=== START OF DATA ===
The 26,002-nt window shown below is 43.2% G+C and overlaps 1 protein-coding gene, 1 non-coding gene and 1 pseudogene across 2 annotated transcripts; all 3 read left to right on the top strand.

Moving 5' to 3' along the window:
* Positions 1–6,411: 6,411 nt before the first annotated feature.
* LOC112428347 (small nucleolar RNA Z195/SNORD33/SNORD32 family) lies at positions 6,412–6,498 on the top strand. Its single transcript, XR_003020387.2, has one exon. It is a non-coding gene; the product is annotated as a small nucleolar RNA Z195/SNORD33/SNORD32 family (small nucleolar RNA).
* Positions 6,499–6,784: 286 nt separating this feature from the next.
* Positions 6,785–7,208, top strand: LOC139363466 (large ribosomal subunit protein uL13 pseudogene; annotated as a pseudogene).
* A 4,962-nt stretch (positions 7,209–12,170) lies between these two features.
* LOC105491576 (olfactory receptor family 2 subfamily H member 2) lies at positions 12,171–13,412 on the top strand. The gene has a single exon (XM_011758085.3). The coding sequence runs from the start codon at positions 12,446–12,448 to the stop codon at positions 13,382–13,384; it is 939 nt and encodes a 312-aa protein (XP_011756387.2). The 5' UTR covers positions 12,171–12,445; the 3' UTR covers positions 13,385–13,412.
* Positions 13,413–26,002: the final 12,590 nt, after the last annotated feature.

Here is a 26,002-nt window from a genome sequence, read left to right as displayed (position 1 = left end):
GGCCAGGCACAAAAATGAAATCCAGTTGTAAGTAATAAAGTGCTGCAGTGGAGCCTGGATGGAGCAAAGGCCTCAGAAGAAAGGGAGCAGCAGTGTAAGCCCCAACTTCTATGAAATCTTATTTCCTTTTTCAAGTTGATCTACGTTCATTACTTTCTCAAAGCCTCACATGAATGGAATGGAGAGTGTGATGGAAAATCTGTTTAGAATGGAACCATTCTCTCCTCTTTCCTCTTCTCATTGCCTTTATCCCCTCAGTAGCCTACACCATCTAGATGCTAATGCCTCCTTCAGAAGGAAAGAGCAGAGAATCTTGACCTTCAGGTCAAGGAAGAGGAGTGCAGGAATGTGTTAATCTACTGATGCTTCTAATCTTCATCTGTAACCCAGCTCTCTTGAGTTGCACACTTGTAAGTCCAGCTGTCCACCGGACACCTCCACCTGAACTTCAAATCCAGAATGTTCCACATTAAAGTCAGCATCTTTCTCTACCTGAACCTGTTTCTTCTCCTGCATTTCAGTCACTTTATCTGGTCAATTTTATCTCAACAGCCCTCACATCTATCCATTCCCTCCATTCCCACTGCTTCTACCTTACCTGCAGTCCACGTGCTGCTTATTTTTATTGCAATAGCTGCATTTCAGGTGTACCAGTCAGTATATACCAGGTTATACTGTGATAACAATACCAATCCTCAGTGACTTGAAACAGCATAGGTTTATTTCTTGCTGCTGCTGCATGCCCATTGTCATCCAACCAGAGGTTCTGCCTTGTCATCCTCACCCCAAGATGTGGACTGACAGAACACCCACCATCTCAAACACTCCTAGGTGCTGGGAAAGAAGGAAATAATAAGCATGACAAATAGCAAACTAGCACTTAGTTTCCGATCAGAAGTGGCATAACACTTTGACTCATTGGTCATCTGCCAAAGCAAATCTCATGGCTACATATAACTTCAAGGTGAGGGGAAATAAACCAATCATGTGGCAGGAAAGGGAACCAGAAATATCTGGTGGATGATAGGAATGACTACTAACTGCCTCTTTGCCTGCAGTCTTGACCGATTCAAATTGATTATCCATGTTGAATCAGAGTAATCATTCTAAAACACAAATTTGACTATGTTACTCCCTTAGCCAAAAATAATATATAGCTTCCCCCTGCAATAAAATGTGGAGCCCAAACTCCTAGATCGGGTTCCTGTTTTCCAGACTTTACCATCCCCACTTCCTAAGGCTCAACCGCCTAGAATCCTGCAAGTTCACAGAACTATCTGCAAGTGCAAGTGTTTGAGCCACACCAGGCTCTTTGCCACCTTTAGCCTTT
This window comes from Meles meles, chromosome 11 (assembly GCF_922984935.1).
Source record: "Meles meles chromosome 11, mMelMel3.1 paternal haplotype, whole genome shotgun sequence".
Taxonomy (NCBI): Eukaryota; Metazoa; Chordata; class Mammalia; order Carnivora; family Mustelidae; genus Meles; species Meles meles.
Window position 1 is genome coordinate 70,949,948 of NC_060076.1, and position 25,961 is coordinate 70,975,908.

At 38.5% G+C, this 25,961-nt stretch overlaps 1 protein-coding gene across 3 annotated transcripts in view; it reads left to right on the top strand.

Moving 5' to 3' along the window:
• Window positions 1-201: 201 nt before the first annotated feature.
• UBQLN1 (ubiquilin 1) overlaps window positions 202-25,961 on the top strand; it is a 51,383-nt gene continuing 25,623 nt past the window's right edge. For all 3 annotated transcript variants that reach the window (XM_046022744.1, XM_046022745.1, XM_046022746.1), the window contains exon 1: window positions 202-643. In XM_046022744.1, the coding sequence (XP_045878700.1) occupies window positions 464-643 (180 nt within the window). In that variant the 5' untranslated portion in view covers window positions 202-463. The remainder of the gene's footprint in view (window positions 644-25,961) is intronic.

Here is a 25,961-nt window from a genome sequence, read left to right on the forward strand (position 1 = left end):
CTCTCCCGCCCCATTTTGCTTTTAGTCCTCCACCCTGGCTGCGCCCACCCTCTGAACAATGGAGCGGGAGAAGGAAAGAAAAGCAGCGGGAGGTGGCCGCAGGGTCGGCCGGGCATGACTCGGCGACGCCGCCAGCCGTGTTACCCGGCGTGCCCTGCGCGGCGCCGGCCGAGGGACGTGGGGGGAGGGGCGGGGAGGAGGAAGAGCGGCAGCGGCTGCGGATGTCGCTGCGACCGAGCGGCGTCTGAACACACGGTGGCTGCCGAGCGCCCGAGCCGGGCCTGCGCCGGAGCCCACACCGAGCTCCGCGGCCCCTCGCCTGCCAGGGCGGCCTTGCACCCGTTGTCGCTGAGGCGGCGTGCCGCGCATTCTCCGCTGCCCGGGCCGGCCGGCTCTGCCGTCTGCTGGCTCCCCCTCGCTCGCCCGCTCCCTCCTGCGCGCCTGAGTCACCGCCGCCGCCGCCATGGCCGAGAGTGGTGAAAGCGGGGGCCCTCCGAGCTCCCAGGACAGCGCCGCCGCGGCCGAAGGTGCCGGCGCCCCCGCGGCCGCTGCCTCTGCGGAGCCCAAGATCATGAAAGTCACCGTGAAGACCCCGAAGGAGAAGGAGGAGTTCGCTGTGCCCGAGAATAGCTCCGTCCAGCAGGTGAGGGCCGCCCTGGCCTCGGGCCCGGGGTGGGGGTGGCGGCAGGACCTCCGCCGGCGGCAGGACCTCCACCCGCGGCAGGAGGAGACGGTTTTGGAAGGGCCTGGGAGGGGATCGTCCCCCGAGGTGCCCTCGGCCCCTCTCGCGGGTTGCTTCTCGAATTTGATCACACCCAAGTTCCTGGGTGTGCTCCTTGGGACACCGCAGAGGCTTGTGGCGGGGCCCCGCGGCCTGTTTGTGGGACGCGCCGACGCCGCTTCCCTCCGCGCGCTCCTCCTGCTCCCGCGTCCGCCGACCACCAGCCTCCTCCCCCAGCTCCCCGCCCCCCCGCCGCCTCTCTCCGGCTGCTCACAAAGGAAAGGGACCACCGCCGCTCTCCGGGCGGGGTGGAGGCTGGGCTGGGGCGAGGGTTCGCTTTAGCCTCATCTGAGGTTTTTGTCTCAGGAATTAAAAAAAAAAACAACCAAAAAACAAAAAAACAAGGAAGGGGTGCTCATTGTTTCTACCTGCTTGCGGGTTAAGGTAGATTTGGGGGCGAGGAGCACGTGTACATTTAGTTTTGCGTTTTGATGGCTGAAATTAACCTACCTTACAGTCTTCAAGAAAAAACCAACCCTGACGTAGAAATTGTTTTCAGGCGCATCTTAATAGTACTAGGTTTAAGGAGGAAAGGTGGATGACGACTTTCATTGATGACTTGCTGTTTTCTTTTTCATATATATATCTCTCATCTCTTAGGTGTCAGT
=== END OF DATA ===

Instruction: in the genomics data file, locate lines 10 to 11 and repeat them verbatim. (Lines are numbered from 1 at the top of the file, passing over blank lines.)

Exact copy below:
Here is a 26,002-nt window from a genome sequence, read left to right as displayed (position 1 = left end):
GGCCAGGCACAAAAATGAAATCCAGTTGTAAGTAATAAAGTGCTGCAGTGGAGCCTGGATGGAGCAAAGGCCTCAGAAGAAAGGGAGCAGCAGTGTAAGCCCCAACTTCTATGAAATCTTATTTCCTTTTTCAAGTTGATCTACGTTCATTACTTTCTCAAAGCCTCACATGAATGGAATGGAGAGTGTGATGGAAAATCTGTTTAGAATGGAACCATTCTCTCCTCTTTCCTCTTCTCATTGCCTTTATCCCCTCAGTAGCCTACACCATCTAGATGCTAATGCCTCCTTCAGAAGGAAAGAGCAGAGAATCTTGACCTTCAGGTCAAGGAAGAGGAGTGCAGGAATGTGTTAATCTACTGATGCTTCTAATCTTCATCTGTAACCCAGCTCTCTTGAGTTGCACACTTGTAAGTCCAGCTGTCCACCGGACACCTCCACCTGAACTTCAAATCCAGAATGTTCCACATTAAAGTCAGCATCTTTCTCTACCTGAACCTGTTTCTTCTCCTGCATTTCAGTCACTTTATCTGGTCAATTTTATCTCAACAGCCCTCACATCTATCCATTCCCTCCATTCCCACTGCTTCTACCTTACCTGCAGTCCACGTGCTGCTTATTTTTATTGCAATAGCTGCATTTCAGGTGTACCAGTCAGTATATACCAGGTTATACTGTGATAACAATACCAATCCTCAGTGACTTGAAACAGCATAGGTTTATTTCTTGCTGCTGCTGCATGCCCATTGTCATCCAACCAGAGGTTCTGCCTTGTCATCCTCACCCCAAGATGTGGACTGACAGAACACCCACCATCTCAAACACTCCTAGGTGCTGGGAAAGAAGGAAATAATAAGCATGACAAATAGCAAACTAGCACTTAGTTTCCGATCAGAAGTGGCATAACACTTTGACTCATTGGTCATCTGCCAAAGCAAATCTCATGGCTACATATAACTTCAAGGTGAGGGGAAATAAACCAATCATGTGGCAGGAAAGGGAACCAGAAATATCTGGTGGATGATAGGAATGACTACTAACTGCCTCTTTGCCTGCAGTCTTGACCGATTCAAATTGATTATCCATGTTGAATCAGAGTAATCATTCTAAAACACAAATTTGACTATGTTACTCCCTTAGCCAAAAATAATATATAGCTTCCCCCTGCAATAAAATGTGGAGCCCAAACTCCTAGATCGGGTTCCTGTTTTCCAGACTTTACCATCCCCACTTCCTAAGGCTCAACCGCCTAGAATCCTGCAAGTTCACAGAACTATCTGCAAGTGCAAGTGTTTGAGCCACACCAGGCTCTTTGCCACCTTTAGCCTTT